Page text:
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  • Updated Analysis Indonesia's Inflation Rate; What Factors Trigger Inflation?

    Indonesia Investments updated the analysis of Indonesia's inflation rate in our Macroeconomic Indicators section. Indonesian inflation, which is traditionally more volatile and higher (due to robust economic growth) than in advanced countries or other emerging markets, accelerated recently after administered price adjustments in mid-2013 (particularly higher fuel prices). As a result, Bank Indonesia required to raise its benchmark interest rate (BI rate) gradually from 5.75 percent in June 2013 to 7.50 percent in November 2013.

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  • Updated Overview of Indonesia's Gross Domestic Product Growth

    Updated Overview & Analysis of Indonesia's Gross Domestic Product Growth

    Indonesia Investments has updated its overview of Indonesia's gross domestic product (GDP) in the Macroeconomic Indicators section. Although Indonesia's GDP growth has slowed in the past two years amid global financial troubles and uncertainty in combination with a number of internal financial weaknesses (the country's wide current account deficit, high inflation and higher interest rate environment), it can still be labeled robust at 5.78 percent in 2013. This overview includes a discussion on GDP per capita and income distribution.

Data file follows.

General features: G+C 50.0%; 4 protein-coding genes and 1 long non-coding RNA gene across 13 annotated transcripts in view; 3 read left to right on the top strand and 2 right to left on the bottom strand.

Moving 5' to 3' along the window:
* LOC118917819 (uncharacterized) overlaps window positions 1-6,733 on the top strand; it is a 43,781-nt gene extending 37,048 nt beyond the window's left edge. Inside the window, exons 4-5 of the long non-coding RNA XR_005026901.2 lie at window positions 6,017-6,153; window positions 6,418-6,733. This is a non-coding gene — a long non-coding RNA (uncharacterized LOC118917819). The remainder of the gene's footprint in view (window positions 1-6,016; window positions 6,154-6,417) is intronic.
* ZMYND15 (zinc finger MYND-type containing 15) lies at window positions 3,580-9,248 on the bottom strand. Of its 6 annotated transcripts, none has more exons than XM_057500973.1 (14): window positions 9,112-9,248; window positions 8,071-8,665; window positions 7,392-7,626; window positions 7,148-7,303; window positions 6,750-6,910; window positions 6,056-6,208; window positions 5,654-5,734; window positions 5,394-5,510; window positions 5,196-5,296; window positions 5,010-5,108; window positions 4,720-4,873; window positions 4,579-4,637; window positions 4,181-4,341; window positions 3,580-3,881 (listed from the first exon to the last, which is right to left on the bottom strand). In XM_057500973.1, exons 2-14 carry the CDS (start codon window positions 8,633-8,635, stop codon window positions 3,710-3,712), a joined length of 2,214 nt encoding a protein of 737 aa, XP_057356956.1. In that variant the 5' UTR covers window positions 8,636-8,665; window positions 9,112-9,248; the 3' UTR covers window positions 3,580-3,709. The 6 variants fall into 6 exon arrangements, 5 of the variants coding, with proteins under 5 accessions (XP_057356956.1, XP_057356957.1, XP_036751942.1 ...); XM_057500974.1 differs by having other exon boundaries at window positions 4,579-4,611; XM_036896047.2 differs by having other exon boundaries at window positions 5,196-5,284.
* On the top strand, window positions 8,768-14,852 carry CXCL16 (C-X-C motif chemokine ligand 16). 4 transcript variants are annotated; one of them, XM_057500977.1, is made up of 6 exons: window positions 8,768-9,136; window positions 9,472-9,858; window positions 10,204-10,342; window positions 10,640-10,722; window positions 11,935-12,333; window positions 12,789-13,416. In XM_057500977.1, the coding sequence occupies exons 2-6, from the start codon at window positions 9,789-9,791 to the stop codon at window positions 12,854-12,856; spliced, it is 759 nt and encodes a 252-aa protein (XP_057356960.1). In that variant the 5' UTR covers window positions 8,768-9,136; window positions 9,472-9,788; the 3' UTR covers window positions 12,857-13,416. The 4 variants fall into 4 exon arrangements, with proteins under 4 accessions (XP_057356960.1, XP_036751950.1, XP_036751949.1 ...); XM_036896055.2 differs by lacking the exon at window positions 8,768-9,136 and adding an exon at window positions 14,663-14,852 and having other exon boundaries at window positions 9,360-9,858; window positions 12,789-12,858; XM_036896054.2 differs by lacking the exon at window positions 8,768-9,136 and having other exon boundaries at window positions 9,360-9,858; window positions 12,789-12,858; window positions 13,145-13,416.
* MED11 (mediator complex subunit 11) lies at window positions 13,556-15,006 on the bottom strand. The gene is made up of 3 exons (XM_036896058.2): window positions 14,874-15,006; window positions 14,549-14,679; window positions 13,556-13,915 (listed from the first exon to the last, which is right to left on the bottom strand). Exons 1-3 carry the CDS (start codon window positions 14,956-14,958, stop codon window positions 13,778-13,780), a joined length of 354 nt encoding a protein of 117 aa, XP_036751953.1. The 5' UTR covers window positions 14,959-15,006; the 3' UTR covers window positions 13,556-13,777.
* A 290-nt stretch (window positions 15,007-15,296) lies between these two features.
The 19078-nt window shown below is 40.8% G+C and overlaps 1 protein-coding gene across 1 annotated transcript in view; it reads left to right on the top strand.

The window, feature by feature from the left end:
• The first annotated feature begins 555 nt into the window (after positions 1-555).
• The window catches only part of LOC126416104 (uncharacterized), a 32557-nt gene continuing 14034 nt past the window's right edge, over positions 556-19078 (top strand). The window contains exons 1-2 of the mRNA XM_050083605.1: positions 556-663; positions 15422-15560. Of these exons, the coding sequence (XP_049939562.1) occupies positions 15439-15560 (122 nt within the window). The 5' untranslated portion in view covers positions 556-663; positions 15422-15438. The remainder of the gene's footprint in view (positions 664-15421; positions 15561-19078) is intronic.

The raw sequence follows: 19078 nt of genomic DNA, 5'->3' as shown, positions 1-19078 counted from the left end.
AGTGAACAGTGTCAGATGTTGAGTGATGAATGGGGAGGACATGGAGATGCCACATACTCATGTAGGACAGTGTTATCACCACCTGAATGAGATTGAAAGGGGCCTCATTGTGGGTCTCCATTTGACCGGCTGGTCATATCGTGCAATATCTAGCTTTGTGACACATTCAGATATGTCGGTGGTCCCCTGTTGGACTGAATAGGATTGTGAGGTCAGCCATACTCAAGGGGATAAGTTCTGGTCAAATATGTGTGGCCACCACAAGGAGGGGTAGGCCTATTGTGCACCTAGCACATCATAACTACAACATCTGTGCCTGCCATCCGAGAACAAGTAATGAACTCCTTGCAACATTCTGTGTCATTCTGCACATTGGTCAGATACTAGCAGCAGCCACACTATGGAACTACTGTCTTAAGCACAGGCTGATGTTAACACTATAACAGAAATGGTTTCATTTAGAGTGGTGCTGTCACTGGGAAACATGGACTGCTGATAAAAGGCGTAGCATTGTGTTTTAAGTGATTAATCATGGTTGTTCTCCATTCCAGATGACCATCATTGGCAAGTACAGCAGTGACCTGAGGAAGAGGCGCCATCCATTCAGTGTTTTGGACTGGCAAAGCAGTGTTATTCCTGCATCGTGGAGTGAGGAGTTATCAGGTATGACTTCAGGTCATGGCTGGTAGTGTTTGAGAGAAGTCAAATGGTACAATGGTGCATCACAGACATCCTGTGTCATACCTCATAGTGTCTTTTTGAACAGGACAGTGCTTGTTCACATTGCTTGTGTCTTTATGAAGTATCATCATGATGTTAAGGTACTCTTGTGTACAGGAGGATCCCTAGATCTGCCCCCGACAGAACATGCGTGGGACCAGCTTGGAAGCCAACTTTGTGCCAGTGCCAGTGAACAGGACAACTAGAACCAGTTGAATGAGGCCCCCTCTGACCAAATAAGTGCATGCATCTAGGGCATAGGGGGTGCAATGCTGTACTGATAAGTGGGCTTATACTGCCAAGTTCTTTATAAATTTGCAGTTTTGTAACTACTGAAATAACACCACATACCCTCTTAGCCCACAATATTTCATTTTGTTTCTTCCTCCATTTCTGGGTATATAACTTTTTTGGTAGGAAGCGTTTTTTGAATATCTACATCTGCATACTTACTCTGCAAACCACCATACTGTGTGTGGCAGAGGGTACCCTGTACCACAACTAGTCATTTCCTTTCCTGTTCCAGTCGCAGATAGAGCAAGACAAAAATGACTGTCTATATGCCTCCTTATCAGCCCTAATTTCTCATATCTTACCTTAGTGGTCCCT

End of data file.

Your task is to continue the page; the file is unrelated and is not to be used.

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  • Bank Indonesia Sees No Room for Lower Interest Rate Anytime Soon

    Bank Indonesia Sees No Room for Lower Interest Rate Anytime Soon

    Indonesia's central bank (Bank Indonesia) has sent a clear signal to those market participants that hope to see a lower benchmark interest rate (BI rate) in Southeast Asia's largest economy in the near future. Governor of Bank Indonesia Agus Martowardojo stated that there will be no lower BI rate as long as there is looming global uncertainty. On the contrary, the possibility of another BI rate hike is still there. In 2013, Bank Indonesia raised its BI rate on five occassions in order to combat inflation and curb the country's wide current account deficit.

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  • G20 Meeting Sydney 2014: IMF Note on Global Prospects and Policy Challenges

    G20 Meeting Sydney 2014: IMF Note on Global Prospects and Policy Challenges

    Ahead of the G20 meeting of finance ministers and central bank governors in Sydney on 22 and 23 February 2014, the International Monetary Fund (IMF) released a report titled "Global Prospects and Policy Challenges", which discusses recent global economic developments as well as an outlook for the near future. According to the report, global economic activity picked up in the second half of 2013, largely due to improved conditions in advanced economies, thus boosting exports in many emerging markets.

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  • Elections in 2014 Expected to Add 0.2% to Indonesia's Household Consumption

    Elections in 2014 Expected to Add 0.2% to Indonesia's Household Consumption

    Deputy Governor of Indonesia's central bank (Bank Indonesia) Perry Warjiyo said that as a consequence of the legislative and presidential elections, scheduled for April and July 2014, household consumption in Indonesia will grow an extra 0.2 percent. Domestic consumption, particularly household consumption accounts for around 55 percent of the country's gross domestic product (GDP). Bank Indonesia has curbed further growth of household consumption by raising the benchmark interest rate (BI rate) last year.